One Thing You Missed That Makes The 'Star Wars' Prequels Even Worse

Warning! You can't unsee this.

Yoda says fear ends up leading to suffering. This clip leads there, too.

Other than one sick pod race and a theory that one of the most hated characters in movie history, Jar Jar Binks, is a Sith, yousa already know the "Star Wars" prequels aren't very good. Well, now they're about to get worse.

After watching "Star Wars Episode III: Revenge of the Sith," a Redditor noticed something you can't unsee. Apparently, George Lucas has a habit of morphing multiple takes into one shot, sometimes causing actors' faces to noticeably change mid-sequence. And the result is something like this ... (Focus on the edges of Hayden Christensen's hair, lips and nose.)

Yup. You catch that?

(If you're not seeing it, check out GfyCat for a larger version.)

As the Redditor explains, "It's a pretty subtle effect. But if you look around his ear, the hair noticeably fades in and out. Also check out the hairs on the forehead."

And just so you know it's not a trap, aka there's no screwy Internet magic happening on the image, here's the video of the exchange, which also shows Anakin's face doing the same weird shiz:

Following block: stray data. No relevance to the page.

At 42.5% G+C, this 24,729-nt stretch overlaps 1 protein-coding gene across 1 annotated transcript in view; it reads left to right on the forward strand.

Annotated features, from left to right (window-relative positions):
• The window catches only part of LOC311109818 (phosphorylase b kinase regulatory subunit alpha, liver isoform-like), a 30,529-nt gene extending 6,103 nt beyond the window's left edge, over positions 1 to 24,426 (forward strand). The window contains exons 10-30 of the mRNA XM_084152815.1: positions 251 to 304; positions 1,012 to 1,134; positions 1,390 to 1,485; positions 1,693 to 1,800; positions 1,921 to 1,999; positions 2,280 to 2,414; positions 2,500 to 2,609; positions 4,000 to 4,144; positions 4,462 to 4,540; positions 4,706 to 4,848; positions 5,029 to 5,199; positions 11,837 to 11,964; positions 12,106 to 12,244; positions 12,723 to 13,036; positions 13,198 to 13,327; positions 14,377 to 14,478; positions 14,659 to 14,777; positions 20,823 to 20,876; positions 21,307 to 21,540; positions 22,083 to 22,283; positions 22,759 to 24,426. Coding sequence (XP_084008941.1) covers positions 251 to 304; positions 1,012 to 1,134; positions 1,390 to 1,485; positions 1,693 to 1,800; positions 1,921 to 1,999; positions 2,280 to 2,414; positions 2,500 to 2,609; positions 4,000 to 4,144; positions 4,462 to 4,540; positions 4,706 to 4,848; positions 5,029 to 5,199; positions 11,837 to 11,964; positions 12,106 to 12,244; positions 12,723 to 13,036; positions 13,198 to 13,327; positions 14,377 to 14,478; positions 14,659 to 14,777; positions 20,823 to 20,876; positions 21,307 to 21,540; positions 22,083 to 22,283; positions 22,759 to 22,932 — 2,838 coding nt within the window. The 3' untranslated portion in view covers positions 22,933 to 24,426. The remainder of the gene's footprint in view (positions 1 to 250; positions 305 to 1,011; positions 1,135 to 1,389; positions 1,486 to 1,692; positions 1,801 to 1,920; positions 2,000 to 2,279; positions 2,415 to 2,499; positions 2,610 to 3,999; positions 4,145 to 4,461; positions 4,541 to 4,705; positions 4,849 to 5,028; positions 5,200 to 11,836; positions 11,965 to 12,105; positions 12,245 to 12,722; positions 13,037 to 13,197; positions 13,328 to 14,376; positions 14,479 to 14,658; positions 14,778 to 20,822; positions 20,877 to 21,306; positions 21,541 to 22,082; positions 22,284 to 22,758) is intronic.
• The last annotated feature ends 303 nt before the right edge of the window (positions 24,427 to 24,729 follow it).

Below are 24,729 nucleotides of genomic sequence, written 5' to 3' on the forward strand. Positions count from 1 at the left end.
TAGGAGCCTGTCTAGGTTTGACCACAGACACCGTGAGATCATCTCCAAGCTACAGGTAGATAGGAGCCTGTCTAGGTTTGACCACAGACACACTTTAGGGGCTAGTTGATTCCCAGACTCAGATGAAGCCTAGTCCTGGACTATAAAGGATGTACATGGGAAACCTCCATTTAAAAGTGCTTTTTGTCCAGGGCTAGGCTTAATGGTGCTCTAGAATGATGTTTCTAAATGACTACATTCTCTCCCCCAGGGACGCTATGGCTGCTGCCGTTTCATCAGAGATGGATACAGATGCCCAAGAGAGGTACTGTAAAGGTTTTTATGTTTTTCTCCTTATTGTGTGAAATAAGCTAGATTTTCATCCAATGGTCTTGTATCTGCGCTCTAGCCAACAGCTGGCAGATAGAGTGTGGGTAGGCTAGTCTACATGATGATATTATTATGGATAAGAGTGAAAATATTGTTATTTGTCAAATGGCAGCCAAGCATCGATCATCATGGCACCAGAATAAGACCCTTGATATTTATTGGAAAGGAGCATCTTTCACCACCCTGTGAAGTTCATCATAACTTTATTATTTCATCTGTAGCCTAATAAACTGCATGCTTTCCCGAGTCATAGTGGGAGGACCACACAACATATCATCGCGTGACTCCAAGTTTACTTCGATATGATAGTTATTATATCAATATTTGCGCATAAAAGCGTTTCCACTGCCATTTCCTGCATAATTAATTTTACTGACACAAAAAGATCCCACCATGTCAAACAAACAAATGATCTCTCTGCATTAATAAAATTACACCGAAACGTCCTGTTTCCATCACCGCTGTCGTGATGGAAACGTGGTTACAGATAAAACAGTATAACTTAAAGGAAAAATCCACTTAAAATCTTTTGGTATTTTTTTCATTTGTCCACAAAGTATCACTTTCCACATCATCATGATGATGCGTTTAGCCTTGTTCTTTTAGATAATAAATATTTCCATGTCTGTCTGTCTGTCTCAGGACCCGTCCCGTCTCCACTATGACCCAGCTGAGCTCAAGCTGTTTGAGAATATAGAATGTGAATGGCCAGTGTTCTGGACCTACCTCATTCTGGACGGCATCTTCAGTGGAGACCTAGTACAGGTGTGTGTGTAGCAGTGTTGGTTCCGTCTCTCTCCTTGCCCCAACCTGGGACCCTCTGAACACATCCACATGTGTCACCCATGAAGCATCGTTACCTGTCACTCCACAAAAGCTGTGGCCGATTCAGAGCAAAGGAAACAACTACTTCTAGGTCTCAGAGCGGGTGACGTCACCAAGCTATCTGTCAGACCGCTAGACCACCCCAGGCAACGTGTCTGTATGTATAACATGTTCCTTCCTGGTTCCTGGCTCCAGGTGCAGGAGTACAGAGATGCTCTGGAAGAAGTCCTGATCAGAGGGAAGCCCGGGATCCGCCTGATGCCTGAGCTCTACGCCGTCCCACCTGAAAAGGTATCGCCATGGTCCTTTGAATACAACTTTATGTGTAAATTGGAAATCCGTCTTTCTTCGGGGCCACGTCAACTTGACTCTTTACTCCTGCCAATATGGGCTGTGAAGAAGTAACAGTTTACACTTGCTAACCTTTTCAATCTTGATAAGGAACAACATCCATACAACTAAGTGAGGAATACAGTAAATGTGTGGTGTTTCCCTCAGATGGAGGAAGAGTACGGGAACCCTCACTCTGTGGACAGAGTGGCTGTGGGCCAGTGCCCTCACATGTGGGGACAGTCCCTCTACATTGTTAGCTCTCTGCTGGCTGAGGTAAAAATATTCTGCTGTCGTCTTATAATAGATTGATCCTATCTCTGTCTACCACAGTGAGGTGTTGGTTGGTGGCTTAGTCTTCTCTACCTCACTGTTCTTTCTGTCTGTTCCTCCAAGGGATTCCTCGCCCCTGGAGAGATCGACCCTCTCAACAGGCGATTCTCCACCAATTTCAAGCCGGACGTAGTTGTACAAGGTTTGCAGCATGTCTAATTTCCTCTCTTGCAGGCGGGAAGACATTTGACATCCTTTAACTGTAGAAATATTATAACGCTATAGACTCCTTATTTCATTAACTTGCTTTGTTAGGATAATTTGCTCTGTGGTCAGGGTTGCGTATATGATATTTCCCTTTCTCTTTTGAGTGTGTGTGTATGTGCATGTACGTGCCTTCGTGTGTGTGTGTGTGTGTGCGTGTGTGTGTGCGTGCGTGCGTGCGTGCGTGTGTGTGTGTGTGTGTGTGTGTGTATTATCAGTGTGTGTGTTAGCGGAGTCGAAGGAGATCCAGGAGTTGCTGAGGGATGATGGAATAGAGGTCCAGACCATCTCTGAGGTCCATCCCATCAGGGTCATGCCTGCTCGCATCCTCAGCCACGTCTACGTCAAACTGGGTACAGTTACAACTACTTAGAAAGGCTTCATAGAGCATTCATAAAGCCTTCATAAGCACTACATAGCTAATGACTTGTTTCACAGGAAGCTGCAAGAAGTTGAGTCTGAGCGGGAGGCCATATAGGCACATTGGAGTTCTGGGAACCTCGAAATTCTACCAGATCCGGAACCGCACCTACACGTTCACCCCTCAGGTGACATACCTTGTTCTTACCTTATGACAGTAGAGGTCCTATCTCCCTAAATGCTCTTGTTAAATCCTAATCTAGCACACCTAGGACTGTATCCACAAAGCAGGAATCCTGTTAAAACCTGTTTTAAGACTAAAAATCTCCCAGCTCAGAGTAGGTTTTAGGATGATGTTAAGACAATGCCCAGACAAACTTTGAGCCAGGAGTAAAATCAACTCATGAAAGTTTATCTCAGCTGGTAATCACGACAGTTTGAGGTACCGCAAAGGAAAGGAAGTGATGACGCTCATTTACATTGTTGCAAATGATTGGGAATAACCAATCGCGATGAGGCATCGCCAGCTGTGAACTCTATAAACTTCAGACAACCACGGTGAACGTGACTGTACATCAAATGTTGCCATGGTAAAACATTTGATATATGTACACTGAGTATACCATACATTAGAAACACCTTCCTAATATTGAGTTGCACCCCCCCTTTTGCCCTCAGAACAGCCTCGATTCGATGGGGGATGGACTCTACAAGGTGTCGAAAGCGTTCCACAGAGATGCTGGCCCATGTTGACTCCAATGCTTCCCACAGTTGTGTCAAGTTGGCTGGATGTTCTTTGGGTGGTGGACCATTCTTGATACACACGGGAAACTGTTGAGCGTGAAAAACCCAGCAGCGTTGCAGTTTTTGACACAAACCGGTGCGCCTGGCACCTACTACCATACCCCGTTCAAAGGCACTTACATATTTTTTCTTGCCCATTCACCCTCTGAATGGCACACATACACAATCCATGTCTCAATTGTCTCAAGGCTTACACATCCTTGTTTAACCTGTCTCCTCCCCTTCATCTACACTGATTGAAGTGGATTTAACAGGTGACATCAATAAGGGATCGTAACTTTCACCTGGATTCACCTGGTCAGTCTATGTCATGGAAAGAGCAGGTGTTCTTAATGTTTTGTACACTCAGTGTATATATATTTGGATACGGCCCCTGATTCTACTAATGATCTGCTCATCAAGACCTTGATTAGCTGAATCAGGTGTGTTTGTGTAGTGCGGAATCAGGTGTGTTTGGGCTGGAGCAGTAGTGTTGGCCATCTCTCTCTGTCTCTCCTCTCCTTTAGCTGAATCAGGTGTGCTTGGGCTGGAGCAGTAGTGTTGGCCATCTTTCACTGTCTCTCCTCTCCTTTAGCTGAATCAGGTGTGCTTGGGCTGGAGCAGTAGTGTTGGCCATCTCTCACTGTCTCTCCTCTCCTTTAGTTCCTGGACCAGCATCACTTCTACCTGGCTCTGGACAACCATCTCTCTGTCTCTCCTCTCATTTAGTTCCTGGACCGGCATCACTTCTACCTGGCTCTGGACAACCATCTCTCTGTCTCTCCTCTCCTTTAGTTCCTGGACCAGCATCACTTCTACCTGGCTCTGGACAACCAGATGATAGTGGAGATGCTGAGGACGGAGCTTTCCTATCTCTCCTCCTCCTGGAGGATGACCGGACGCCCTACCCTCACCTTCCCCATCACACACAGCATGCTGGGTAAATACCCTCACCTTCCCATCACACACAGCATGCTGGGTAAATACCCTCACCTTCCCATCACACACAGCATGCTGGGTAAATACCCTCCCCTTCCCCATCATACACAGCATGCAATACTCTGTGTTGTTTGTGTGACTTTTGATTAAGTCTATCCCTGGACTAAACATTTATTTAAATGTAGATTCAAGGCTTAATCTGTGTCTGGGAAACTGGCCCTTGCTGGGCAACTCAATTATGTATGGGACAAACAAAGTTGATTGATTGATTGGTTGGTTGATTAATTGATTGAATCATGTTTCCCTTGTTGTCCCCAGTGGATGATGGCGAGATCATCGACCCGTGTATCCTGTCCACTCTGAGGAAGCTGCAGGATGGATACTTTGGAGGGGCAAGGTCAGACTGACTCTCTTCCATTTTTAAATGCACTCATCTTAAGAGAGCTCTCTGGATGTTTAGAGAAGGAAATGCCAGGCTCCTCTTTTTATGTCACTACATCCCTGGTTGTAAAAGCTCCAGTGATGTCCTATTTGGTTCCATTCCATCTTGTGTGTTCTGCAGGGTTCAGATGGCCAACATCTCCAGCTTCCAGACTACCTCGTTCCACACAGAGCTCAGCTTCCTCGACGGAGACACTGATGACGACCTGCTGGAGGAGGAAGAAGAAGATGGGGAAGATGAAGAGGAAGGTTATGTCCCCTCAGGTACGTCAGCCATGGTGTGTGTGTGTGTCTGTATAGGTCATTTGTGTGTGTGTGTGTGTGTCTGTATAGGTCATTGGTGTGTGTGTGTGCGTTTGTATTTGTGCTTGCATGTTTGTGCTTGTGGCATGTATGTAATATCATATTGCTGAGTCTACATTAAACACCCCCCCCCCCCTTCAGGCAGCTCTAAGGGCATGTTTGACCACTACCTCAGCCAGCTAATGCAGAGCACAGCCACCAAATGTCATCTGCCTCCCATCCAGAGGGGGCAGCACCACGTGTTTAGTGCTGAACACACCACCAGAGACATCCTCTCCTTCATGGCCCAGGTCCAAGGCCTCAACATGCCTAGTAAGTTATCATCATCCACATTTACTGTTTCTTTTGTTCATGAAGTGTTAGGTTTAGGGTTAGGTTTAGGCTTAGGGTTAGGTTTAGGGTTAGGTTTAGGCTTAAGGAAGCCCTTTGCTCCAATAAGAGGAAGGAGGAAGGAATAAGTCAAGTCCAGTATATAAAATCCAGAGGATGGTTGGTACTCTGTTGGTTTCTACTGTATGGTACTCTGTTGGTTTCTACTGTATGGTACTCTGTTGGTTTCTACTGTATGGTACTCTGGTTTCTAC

The online reaction was pretty much what you'd expect.

Some commenters joked how this was "the exact moment that Anakin turns to the dark side," while others lambasted the scene, adding comments like, "This is some lazy shit right here," or the more eloquent, "Holy shit."

As evidence this isn't just a one-time thing, another Redditor posted a video claiming a scene from "Episode II: Attack of the Clones" shows Anakin's right hand morphing into someone else's as he moves to touch Padme:

The original poster also added a video showing Lucas doing similar shot-combining in "Episode I: The Phantom Menace":

Ugh, the Force was not with these movies.

Though the changes seem pretty egregious, it should be noted "Episode III" came out more than a decade ago, and people are just really noticing this now. Also, some commenters did come to Lucas' defense, saying Disney regularly does editing like this and other directors such as David Fincher use similar techniques.

All solid arguments.

Perhaps if Fincher decides to make a bunch of terrible prequels to "Gone Girl," he'll get called out, too.

Sorry, Anakin. It's over. We have the high ground.

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